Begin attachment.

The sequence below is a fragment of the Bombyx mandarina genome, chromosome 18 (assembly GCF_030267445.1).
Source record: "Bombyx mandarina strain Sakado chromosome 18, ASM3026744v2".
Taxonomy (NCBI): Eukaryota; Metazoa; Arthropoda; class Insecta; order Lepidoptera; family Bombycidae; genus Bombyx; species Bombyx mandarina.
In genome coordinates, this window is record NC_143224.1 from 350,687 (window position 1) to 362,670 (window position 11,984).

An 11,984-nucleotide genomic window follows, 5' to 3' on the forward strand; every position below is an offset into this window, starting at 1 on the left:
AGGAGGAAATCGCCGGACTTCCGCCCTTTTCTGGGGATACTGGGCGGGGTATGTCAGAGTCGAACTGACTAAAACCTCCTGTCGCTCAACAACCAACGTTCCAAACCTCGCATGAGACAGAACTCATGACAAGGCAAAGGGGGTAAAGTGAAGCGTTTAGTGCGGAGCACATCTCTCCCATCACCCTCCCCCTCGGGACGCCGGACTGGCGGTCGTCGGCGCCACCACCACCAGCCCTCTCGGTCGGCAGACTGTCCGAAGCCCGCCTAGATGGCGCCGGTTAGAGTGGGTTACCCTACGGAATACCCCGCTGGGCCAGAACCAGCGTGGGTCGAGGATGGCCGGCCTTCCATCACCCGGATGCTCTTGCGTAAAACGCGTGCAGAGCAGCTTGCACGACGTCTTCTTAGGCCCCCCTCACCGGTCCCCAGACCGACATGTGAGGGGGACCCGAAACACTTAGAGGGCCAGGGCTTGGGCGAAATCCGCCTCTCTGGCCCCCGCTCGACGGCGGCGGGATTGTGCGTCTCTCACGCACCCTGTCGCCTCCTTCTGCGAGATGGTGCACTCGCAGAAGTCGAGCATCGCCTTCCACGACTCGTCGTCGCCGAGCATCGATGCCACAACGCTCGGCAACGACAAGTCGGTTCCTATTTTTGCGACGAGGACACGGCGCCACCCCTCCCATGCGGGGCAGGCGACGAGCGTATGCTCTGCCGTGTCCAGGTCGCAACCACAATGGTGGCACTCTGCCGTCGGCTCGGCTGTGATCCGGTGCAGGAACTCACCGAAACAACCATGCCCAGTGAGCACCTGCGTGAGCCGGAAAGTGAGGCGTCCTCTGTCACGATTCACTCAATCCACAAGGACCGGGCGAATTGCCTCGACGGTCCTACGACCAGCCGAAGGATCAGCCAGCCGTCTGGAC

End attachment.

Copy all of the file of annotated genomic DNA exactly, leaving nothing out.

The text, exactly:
The sequence below is a fragment of the Bombyx mandarina genome, chromosome 18 (assembly GCF_030267445.1).
Source record: "Bombyx mandarina strain Sakado chromosome 18, ASM3026744v2".
Taxonomy (NCBI): Eukaryota; Metazoa; Arthropoda; class Insecta; order Lepidoptera; family Bombycidae; genus Bombyx; species Bombyx mandarina.
In genome coordinates, this window is record NC_143224.1 from 350,687 (window position 1) to 362,670 (window position 11,984).

An 11,984-nucleotide genomic window follows, 5' to 3' on the forward strand; every position below is an offset into this window, starting at 1 on the left:
AGGAGGAAATCGCCGGACTTCCGCCCTTTTCTGGGGATACTGGGCGGGGTATGTCAGAGTCGAACTGACTAAAACCTCCTGTCGCTCAACAACCAACGTTCCAAACCTCGCATGAGACAGAACTCATGACAAGGCAAAGGGGGTAAAGTGAAGCGTTTAGTGCGGAGCACATCTCTCCCATCACCCTCCCCCTCGGGACGCCGGACTGGCGGTCGTCGGCGCCACCACCACCAGCCCTCTCGGTCGGCAGACTGTCCGAAGCCCGCCTAGATGGCGCCGGTTAGAGTGGGTTACCCTACGGAATACCCCGCTGGGCCAGAACCAGCGTGGGTCGAGGATGGCCGGCCTTCCATCACCCGGATGCTCTTGCGTAAAACGCGTGCAGAGCAGCTTGCACGACGTCTTCTTAGGCCCCCCTCACCGGTCCCCAGACCGACATGTGAGGGGGACCCGAAACACTTAGAGGGCCAGGGCTTGGGCGAAATCCGCCTCTCTGGCCCCCGCTCGACGGCGGCGGGATTGTGCGTCTCTCACGCACCCTGTCGCCTCCTTCTGCGAGATGGTGCACTCGCAGAAGTCGAGCATCGCCTTCCACGACTCGTCGTCGCCGAGCATCGATGCCACAACGCTCGGCAACGACAAGTCGGTTCCTATTTTTGCGACGAGGACACGGCGCCACCCCTCCCATGCGGGGCAGGCGACGAGCGTATGCTCTGCCGTGTCCAGGTCGCAACCACAATGGTGGCACTCTGCCGTCGGCTCGGCTGTGATCCGGTGCAGGAACTCACCGAAACAACCATGCCCAGTGAGCACCTGCGTGAGCCGGAAAGTGAGGCGTCCTCTGTCACGATTCACTCAATCCACAAGGACCGGGCGAATTGCCTCGACGGTCCTACGACCAGCCGAAGGATCAGCCAGCCGTCTGGAC